Fez Review



  • Wonderful 8-bit style
  • Ingenious puzzle-platform gameplay
  • Copious charm and hidden depths


  • Can be confusing
  • Minor issues when you revisit uncompleted areas

Key Specifications

  • Review Price: £6.00

Available to download from Xbox Live Arcade

In a world where so many games are predictable, one of the great pleasures of playing Fez is that – much of the time – you won’t have a clue what’s going on. Sure, we can describe it as a 2D puzzle platformer with a clever 3D twist, or we can talk about its 8-bit bitmap art style and its retro appeal, but none of it will really prepare you for how strange, wonderful and exciting it is to actually play. In a way, it’s Xbox Live’s answer to PSN’s Journey: an inspired slice of arthouse gaming that’s like nothing else you’ve played before.


2D retro, 3D spin
Imagine the sort of weird 2D platform world we used to see in games on the ZX Spectrum or Commodore 64. This particular example is the home of a cute bear-like creature, who goes by the name of Gomez. One day, Gomez’s world is shaken by the arrival of a strange 3D cube, which gives his peaceful 2D home a sinister third dimension.

Luckily, fate is at hand, with a strange force delivering Gomez the titular red hat plus the power to manipulate dimensions. With such power, of course, comes a quest. In this case Gomez must collect 32 cubes from across the game’s different levels, so that he can unlock doors and open new areas.


As an old-school platform hero, Gomez has a fairly limited range of skills. He can jump, grab onto ledges and climb up and down specific surfaces, but that’s pretty much it. With his new fez in place, however, he can switch from one dimension to another.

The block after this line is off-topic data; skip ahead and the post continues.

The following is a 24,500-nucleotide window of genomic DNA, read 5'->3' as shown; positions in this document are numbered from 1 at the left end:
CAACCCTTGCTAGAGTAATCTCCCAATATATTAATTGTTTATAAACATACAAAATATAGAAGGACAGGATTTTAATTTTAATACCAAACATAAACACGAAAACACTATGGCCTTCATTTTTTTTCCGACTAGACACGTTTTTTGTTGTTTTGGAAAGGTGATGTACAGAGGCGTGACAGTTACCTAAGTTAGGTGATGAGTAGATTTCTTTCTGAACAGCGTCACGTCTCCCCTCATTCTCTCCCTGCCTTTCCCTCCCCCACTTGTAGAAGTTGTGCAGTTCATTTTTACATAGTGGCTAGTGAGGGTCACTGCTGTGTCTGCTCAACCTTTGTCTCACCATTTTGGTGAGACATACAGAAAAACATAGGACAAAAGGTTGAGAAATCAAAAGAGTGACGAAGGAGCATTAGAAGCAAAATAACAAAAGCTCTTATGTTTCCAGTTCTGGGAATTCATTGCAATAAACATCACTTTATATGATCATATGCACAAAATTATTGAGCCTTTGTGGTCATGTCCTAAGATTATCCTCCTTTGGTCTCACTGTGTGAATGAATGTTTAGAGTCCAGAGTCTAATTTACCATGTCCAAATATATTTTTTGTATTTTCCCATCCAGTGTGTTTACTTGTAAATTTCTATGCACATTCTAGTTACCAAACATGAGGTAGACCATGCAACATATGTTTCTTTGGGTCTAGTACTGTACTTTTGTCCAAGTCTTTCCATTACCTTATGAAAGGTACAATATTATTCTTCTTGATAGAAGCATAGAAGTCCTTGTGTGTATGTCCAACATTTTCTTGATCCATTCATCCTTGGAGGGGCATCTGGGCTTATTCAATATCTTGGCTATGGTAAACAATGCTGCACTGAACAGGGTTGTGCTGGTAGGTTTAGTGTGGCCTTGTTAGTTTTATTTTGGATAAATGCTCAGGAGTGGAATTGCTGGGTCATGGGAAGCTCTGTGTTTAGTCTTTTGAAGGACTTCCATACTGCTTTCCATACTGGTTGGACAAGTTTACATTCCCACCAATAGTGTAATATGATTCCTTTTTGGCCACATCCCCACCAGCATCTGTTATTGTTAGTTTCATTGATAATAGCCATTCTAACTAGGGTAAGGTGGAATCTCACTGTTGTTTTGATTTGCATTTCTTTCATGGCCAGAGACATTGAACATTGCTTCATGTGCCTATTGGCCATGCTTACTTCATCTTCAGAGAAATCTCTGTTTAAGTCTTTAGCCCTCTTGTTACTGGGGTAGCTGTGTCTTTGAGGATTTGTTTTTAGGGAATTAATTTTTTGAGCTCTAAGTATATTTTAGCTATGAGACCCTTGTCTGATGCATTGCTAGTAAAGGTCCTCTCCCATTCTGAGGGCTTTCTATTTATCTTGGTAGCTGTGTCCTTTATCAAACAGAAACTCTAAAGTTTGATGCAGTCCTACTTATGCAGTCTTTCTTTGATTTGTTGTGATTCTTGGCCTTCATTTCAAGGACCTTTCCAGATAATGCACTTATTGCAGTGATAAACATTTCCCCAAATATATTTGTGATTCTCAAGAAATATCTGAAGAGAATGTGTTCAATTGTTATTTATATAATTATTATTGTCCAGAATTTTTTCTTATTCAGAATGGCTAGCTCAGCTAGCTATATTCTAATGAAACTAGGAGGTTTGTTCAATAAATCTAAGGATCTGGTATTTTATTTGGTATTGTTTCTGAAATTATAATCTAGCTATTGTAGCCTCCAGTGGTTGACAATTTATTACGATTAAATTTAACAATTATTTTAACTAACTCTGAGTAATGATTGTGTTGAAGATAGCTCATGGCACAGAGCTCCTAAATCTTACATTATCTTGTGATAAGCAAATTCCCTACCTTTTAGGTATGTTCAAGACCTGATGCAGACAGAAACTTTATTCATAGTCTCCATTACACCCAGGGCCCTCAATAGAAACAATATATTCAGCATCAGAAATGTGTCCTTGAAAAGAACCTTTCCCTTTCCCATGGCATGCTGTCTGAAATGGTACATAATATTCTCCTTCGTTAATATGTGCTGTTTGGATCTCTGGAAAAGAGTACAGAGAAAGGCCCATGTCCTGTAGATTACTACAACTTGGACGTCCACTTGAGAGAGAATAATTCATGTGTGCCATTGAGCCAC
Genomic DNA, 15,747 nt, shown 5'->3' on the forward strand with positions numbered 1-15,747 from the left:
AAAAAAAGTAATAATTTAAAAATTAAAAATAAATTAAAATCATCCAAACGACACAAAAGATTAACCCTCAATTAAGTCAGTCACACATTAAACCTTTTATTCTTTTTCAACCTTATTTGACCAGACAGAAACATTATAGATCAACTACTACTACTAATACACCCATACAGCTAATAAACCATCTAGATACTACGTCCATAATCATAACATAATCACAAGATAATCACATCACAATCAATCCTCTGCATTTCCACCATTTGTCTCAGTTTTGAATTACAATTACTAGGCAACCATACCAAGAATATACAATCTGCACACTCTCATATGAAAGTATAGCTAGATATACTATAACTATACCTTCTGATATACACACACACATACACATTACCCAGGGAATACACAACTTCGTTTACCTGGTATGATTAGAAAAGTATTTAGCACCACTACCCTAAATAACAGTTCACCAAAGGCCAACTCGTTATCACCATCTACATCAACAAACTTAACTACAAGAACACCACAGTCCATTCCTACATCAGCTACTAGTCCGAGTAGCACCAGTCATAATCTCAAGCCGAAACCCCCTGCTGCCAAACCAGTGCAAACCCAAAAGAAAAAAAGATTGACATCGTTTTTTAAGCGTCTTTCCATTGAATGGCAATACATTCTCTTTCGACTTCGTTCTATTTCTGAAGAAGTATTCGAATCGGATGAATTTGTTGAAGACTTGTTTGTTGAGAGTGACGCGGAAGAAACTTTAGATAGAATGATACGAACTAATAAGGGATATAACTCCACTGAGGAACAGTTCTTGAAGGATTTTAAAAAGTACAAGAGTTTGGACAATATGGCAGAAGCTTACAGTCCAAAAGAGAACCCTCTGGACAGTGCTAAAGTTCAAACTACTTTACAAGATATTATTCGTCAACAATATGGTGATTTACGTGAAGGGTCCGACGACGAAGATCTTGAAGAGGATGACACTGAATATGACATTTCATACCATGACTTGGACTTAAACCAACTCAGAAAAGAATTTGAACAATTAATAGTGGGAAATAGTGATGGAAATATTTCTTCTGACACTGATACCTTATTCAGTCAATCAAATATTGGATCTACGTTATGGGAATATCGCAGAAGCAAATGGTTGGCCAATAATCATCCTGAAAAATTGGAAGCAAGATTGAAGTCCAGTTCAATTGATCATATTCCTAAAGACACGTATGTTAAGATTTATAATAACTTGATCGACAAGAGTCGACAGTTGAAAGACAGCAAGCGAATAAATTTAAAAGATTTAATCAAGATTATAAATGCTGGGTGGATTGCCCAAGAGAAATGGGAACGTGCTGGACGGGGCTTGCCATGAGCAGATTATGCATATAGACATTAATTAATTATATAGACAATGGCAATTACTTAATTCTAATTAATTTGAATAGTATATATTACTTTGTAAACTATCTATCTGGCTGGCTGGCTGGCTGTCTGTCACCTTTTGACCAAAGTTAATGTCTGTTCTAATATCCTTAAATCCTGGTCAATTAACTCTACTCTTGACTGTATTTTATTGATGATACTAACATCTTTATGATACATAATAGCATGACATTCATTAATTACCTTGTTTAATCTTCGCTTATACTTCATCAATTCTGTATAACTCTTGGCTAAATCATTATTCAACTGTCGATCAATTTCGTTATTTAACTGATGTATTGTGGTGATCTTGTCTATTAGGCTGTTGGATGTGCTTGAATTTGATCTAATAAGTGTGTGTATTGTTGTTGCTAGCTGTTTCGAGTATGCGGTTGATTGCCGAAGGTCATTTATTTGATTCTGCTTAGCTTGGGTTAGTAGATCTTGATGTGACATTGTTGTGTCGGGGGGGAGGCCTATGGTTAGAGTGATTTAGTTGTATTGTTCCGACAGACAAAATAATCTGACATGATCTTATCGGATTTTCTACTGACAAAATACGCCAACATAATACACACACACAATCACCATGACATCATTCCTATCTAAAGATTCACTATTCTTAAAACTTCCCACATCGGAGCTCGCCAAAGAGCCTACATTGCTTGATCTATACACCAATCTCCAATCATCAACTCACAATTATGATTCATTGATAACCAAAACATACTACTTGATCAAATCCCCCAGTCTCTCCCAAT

It’s hard to explain, but imagine an old-fashioned 2D level  transformed from a 2D screen into a 3D cube. As a 2D hero, Gomez can only navigate in two dimensions, but by clicking the left and right bumpers or triggers, you can spin the cube through 360 degrees while Gomez stands in place. Suddenly, platforms that seemed miles apart turn out to be contiguous, and doors which appeared out of reach are only a footstep away. The concept takes a little getting used to, but it’s the basis of an exceptional game.


Stretching your brain
Fez isn’t out to challenge your platforming skills or your reactions. There are no monsters to battle, and even falling to your doom is just a temporary setback. Instead, it’s all about the puzzles. How do you get from A to B? How can you find the way upwards? And as the game goes on, it throws in new wrinkles and mechanics to keep those brain cells busy.

First you’re working with bombs and fragile chunks of scenery, then you’re using wheels to rotate specific portions or nuts and bolts to move onwards and upwards. Fez can be challenging, but only because your ideas are heading in the wrong direction. For every ten minutes spent struggling with an objective, there’s a quick forehead-slapping as you realise the solution was so much more obvious than you might have thought.

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